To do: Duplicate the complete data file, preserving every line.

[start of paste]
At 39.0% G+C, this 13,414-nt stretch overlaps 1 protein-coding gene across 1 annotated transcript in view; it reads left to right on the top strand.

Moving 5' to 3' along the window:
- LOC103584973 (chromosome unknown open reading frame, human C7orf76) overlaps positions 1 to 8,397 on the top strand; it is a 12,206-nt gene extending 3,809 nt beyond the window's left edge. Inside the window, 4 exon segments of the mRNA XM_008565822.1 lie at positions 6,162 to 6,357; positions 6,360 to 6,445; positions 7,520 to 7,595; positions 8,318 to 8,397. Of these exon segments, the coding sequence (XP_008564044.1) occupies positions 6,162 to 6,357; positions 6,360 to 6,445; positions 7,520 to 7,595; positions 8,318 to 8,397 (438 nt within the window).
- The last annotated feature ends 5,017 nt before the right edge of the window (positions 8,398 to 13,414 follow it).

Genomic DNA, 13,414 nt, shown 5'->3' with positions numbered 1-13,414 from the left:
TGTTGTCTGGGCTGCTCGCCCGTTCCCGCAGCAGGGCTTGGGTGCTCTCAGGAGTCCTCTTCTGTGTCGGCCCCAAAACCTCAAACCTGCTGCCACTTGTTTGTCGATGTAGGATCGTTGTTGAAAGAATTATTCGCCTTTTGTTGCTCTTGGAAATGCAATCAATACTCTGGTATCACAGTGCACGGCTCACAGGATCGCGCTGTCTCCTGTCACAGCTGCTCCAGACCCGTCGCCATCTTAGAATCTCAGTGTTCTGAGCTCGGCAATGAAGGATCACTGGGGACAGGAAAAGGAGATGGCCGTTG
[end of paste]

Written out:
At 39.0% G+C, this 13,414-nt stretch overlaps 1 protein-coding gene across 1 annotated transcript in view; it reads left to right on the top strand.

Moving 5' to 3' along the window:
- LOC103584973 (chromosome unknown open reading frame, human C7orf76) overlaps positions 1 to 8,397 on the top strand; it is a 12,206-nt gene extending 3,809 nt beyond the window's left edge. Inside the window, 4 exon segments of the mRNA XM_008565822.1 lie at positions 6,162 to 6,357; positions 6,360 to 6,445; positions 7,520 to 7,595; positions 8,318 to 8,397. Of these exon segments, the coding sequence (XP_008564044.1) occupies positions 6,162 to 6,357; positions 6,360 to 6,445; positions 7,520 to 7,595; positions 8,318 to 8,397 (438 nt within the window).
- The last annotated feature ends 5,017 nt before the right edge of the window (positions 8,398 to 13,414 follow it).

Genomic DNA, 13,414 nt, shown 5'->3' with positions numbered 1-13,414 from the left:
TGTTGTCTGGGCTGCTCGCCCGTTCCCGCAGCAGGGCTTGGGTGCTCTCAGGAGTCCTCTTCTGTGTCGGCCCCAAAACCTCAAACCTGCTGCCACTTGTTTGTCGATGTAGGATCGTTGTTGAAAGAATTATTCGCCTTTTGTTGCTCTTGGAAATGCAATCAATACTCTGGTATCACAGTGCACGGCTCACAGGATCGCGCTGTCTCCTGTCACAGCTGCTCCAGACCCGTCGCCATCTTAGAATCTCAGTGTTCTGAGCTCGGCAATGAAGGATCACTGGGGACAGGAAAAGGAGATGGCCGTTG